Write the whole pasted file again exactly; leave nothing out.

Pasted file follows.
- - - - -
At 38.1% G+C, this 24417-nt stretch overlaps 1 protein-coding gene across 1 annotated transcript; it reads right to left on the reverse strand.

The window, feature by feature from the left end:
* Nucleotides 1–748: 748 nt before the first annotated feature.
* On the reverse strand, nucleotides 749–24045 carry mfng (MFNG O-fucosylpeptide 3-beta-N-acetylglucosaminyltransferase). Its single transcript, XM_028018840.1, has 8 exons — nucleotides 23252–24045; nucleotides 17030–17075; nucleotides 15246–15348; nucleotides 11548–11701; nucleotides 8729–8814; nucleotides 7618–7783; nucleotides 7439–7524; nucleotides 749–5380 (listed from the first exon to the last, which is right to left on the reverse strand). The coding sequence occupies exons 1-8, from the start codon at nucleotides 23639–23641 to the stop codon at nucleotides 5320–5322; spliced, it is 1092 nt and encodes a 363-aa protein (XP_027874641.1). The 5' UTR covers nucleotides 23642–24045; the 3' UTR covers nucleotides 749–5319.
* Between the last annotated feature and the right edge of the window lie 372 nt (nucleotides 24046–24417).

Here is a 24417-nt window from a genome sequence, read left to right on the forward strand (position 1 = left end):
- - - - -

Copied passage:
At 38.1% G+C, this 24417-nt stretch overlaps 1 protein-coding gene across 1 annotated transcript; it reads right to left on the reverse strand.

The window, feature by feature from the left end:
* Nucleotides 1–748: 748 nt before the first annotated feature.
* On the reverse strand, nucleotides 749–24045 carry mfng (MFNG O-fucosylpeptide 3-beta-N-acetylglucosaminyltransferase). Its single transcript, XM_028018840.1, has 8 exons — nucleotides 23252–24045; nucleotides 17030–17075; nucleotides 15246–15348; nucleotides 11548–11701; nucleotides 8729–8814; nucleotides 7618–7783; nucleotides 7439–7524; nucleotides 749–5380 (listed from the first exon to the last, which is right to left on the reverse strand). The coding sequence occupies exons 1-8, from the start codon at nucleotides 23639–23641 to the stop codon at nucleotides 5320–5322; spliced, it is 1092 nt and encodes a 363-aa protein (XP_027874641.1). The 5' UTR covers nucleotides 23642–24045; the 3' UTR covers nucleotides 749–5319.
* Between the last annotated feature and the right edge of the window lie 372 nt (nucleotides 24046–24417).

Here is a 24417-nt window from a genome sequence, read left to right on the forward strand (position 1 = left end):